The title has been so widely applied that today it is devalued to the point of being almost
meaninglessness as a professional nomenclature. Linda Shields cites this as the “blurring of
roles between registered nurses and healthcare assistants”. It sometimes seems that nearly
everyone is a nurse. We have EEN’s, EN’s, AIN’s and a whole plethora of other ‘nurses’, even
self-named home nurses who provide full time care to family members. All use the title

This is not meant to degrade the wonderful work done by non-RN nurses; it is simply to
point out that such a widely used title – nurse – means in the laypersons mind – and
seemingly in the mind of many health professionals – that there is little demarcation made
between all these many types of nurses. As a result the title nurse, be it an RN or a totally
unqualified home nurse, is often ascribed the status of the lowest common denominator. It
is no wonder RNs are very quick to denote themselves as separate, and especially so it they
can claim titles such as NP, CN or RN specialist nurse.

The community, and many medical professionals, seem to equate nursing more to feeding
and cleaning than to the highly involved roles performed by RNs. Indeed with everyone
being a nurse, and with RNs often needing to complete these most basic nursing functions,
it is no wonder that little differentiation of status is awarded to RNs. We never want to
reach a place where basic nursing is considered below an RN, but somehow we need to
ensure that this is not the dominant impression.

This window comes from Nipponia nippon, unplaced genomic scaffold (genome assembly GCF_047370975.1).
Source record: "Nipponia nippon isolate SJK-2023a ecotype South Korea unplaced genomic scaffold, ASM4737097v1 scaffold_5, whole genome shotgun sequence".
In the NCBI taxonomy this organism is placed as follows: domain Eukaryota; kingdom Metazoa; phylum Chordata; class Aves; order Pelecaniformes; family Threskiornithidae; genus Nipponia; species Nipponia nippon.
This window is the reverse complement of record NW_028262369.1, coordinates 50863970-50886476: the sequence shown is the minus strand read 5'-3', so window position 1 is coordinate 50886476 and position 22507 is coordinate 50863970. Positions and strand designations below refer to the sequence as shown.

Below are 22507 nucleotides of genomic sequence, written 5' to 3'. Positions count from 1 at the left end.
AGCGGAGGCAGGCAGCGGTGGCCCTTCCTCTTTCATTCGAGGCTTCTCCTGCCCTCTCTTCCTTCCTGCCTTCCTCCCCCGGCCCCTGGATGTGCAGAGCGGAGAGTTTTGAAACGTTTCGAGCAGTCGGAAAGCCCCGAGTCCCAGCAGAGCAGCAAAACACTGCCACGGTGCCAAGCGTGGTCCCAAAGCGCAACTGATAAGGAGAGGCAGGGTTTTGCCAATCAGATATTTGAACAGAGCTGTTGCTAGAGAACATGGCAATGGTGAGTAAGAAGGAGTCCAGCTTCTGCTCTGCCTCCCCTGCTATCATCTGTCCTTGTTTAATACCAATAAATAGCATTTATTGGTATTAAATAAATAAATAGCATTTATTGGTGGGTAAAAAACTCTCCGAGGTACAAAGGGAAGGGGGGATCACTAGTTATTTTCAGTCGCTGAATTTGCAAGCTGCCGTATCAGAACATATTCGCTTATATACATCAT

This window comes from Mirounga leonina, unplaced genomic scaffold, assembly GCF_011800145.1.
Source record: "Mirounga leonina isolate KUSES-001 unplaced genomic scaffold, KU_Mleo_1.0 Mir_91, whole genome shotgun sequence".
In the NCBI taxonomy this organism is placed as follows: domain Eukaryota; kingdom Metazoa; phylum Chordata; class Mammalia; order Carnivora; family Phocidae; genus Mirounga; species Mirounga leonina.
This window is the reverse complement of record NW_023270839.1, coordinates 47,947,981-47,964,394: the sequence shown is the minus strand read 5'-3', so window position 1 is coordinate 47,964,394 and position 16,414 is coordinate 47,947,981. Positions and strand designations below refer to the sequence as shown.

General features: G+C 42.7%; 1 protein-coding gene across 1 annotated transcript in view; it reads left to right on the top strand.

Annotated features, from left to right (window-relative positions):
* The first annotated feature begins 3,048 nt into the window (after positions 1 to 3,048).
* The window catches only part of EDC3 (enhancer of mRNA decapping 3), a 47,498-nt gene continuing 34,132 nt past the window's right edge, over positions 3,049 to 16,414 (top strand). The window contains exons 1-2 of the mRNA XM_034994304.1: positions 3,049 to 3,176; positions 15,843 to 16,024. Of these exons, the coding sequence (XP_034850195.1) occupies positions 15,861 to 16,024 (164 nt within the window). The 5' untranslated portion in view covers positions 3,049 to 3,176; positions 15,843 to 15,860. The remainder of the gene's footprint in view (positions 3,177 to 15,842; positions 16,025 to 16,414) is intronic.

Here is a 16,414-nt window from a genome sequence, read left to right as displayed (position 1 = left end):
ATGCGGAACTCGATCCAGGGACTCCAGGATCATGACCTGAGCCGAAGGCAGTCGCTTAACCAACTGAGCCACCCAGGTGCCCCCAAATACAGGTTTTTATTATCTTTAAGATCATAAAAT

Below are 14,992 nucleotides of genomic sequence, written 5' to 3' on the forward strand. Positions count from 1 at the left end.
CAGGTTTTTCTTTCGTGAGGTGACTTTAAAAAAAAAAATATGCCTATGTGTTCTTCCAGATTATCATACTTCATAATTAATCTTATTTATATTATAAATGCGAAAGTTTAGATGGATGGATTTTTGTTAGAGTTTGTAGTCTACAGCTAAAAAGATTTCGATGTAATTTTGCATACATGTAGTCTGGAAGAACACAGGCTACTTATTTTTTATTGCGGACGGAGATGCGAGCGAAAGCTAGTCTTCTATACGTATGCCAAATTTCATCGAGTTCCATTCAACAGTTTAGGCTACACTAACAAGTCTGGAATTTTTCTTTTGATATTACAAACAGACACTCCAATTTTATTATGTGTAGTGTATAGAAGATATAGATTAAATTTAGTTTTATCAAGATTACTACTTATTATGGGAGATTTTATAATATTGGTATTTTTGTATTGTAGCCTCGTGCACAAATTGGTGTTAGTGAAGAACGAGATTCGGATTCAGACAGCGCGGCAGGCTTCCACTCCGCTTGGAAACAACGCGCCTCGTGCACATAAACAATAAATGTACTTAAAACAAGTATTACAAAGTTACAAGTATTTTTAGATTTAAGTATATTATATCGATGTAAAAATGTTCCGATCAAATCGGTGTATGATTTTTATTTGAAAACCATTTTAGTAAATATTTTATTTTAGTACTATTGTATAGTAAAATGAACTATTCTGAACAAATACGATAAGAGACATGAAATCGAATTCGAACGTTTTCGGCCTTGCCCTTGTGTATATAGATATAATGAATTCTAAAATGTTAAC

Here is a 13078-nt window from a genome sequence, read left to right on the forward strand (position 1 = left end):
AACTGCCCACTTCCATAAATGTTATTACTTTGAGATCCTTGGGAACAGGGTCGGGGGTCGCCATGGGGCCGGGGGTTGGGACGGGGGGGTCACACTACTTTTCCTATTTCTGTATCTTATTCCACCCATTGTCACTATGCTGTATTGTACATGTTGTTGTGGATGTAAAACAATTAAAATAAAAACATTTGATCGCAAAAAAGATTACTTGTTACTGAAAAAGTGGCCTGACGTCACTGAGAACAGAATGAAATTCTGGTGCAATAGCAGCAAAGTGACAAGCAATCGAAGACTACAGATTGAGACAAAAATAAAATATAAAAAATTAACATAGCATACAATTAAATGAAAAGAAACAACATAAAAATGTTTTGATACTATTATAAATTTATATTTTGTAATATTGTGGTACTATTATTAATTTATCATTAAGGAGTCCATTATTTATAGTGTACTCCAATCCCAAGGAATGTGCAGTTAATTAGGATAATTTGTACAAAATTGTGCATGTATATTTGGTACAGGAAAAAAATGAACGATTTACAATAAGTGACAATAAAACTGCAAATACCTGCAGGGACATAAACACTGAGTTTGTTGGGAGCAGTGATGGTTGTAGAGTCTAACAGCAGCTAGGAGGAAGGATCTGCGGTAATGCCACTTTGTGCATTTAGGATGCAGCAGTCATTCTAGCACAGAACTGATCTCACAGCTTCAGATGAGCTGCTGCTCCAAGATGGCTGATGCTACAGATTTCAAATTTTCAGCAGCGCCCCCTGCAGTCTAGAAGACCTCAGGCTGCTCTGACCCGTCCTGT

Registered nursing has moved into an era of technological and medical complexities and carries massive responsibilities and accountabilities for patient welfare. This is clearly not being recognized in pay packets, but more concerning is that it is not even being recognized by others in the health industry. Off course we once had symbols that demarcated the RN. It was our uniform and badges. In days gone by one clearly knew the status of the person caring for them; the uniform said it all. It was with great pride that a student nurse added stripes to their uniform and caps as they moved through the 3 years of hospital training.

And on the big day of becoming an actual nurse, an RN, silly caps gave way to even sillier vales. But when the valed sister walked onto the ward patients and others knew that the true professional had arrived. Today we nurses all dress alike, and rarely can patients, doctors or even other staff members tell who is who. The all powerful status attribution signs of rank have been lost.

Doctors still maintain their status symbol no matter how dressed – the seemingly surgically attached stethoscope – but for nurses it is a guessing game as to their place in the system. RNs gave up their titles of rank and status when they up gave ‘sister’, and gave up status symbols and ‘badges of rank” when we gave up our distinctive uniform. Some attempts seem to be being made via the very prominent RN name tags being marketed by RCNA.

But lay persons discrimination is poor; we need more.

As a new generation of nurses we may need to go back to the future and re-establish a
symbolism that speaks loudly and clearly to all that here is a professional that deserves to
be – and for holistic patient welfare, needs to be – considered; a professional who deserves
to have a place in issues such as the “Health of the Nation”. We don’t need to reintroduce
the vale (it would certainly not suite we male nurses, and neither do we want to again be
‘Mister Sisters’), but we do need something least we continue to be sidelined in and by our
very own industry.


Cialdini, Robert 2006 Influence : The Psychology of Persuasion
Mills, Harry 2000 Artful Influence

Written for The Nurse Break by Peter Kieseker